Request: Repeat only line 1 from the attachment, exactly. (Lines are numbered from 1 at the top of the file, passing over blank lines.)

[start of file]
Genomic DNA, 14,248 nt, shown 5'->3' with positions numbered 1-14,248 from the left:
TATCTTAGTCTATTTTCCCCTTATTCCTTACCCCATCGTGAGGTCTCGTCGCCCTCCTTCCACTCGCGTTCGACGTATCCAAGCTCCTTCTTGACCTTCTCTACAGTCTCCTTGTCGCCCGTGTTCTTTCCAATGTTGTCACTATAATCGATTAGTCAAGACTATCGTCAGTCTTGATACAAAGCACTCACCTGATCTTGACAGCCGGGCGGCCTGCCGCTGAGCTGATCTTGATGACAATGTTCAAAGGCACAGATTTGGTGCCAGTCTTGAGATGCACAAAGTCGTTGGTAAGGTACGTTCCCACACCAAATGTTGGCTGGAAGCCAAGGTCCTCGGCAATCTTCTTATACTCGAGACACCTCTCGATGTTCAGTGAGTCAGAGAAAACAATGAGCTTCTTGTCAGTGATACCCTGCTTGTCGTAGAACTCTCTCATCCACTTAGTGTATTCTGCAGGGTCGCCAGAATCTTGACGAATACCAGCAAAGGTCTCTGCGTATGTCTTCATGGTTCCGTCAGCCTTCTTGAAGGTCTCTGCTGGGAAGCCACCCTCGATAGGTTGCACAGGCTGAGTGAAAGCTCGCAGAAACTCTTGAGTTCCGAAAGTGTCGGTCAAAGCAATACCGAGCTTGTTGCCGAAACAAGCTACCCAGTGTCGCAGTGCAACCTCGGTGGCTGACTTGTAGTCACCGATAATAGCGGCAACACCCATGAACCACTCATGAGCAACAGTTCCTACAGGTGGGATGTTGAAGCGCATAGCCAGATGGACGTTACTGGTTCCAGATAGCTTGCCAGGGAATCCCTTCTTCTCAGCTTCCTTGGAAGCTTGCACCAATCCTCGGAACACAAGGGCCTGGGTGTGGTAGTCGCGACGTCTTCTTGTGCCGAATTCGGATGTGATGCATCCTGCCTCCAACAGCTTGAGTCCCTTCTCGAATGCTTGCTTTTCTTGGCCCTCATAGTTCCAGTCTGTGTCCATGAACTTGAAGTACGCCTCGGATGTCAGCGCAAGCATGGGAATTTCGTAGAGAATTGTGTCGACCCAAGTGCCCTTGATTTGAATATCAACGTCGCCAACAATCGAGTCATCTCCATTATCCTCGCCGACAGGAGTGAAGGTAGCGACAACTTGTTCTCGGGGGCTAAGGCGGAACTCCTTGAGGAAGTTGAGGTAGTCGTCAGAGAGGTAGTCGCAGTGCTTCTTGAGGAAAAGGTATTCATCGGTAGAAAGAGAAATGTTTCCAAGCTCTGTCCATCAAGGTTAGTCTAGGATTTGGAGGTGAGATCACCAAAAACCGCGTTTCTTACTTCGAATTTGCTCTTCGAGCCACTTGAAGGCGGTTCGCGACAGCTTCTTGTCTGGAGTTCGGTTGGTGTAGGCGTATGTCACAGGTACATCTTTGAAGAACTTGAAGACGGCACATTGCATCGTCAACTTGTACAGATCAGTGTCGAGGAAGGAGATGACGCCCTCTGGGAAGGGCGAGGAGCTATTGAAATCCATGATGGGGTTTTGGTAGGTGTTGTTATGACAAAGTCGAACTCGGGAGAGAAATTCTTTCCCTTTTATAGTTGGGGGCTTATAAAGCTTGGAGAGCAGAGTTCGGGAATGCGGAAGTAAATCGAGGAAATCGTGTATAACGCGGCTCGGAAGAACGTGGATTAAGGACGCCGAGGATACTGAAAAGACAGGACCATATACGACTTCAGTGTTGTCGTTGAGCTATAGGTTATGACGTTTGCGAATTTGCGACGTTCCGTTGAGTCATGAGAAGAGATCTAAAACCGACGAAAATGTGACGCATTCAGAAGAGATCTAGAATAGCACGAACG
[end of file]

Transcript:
Genomic DNA, 14,248 nt, shown 5'->3' with positions numbered 1-14,248 from the left: